Benjamin Moore Uses Crowdsourcing to Color Its Marketing

Paint manufacturer Benjamin Moore & Co. is relying on the voice of the customer to choose which 20 Main Streets deserve a little sprucing up as part of its multichannel “Main Street Matters” campaign.

“We’re close to 5,000 independent retailers across North America, and they’re very strong members of their communities,” says Benjamin Moore VP of Marketing Nick Harris. “For us, we felt like we should talk about Main Street and talk about their membership in these local communities as part of the hubs there. This is a natural thing for us to do and build, hopefully, a platform where we can talk about our retailers, but also talk about Main Street for other small businesses that have, quite frankly, shown a high degree of resilience in some pretty tough economic times.”

Consumers can log onto the campaign’s Paint What Matters website and vote for which community deserves a renovation by clicking on an interactive map featuring more than 100 Main Streets across North America. Consumers who vote are then prompted to share the campaign across their social channels. Benjamin Moore will donate paint, supplies, painters, and color consultants to the 20 winning Main Streets. Voting kicked off on May 16 and consumers can continue to vote once a day until June 30. According to the campaign’s website, participants have already cast more than 32,000 votes; however, Harris would not disclose any updated results at the time of the interview.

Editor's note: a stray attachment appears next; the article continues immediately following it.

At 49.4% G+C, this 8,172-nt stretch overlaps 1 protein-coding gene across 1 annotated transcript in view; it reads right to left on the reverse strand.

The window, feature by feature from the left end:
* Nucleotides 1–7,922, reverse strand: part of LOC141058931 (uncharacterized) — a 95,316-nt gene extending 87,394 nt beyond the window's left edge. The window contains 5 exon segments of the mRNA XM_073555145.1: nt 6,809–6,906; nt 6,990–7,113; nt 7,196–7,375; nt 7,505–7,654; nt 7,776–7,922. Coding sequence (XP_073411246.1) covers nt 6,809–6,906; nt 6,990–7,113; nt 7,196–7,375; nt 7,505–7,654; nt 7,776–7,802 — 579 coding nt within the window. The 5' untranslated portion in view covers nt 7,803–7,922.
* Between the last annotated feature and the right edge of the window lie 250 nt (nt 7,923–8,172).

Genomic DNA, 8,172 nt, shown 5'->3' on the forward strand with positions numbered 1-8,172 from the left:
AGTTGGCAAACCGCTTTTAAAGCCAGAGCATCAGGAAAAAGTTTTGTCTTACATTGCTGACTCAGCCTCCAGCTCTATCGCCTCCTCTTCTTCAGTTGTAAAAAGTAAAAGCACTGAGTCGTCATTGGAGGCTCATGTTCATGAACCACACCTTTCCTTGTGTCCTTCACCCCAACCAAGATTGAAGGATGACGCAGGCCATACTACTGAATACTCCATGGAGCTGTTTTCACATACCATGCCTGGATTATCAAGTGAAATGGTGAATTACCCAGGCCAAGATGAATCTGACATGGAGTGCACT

“This sort of crowd sourcing, we believe, is really important and a natural part of community, as well as building engagement from our local retailers,” Harris says.

Benjamin Moore is working with advertising agency The Martin Agency, and promoting the campaign via TV, radio, email, digital, social. Harris adds that Benjamin Moore also made sure to make the campaign site is optimized for smartphones and tablets, noting that these devices have been key site traffic drivers. Benjamin Moore is also continuing its partnership with Make it Right, a philanthropic organization that builds sustainable homes and building, and is leveraging the voice and support of Make it Right’s founder, actor Brad Pitt. Harris admits that leveraging a celebrity’s influence can help a brand or receive “the appropriate attention from the right people” in a natural way.

The Main Street Matters campaign came about in part because of changes that occurred after the appointment of Benjamin Moore CMO David Melancon, who came on as a consultant last fall and accepted the full-time position the first of this year.  One of the biggest changes is the company’s focus on storytelling. Additionally, the company’s marketing spending increased 61% increase this year.

Related Posts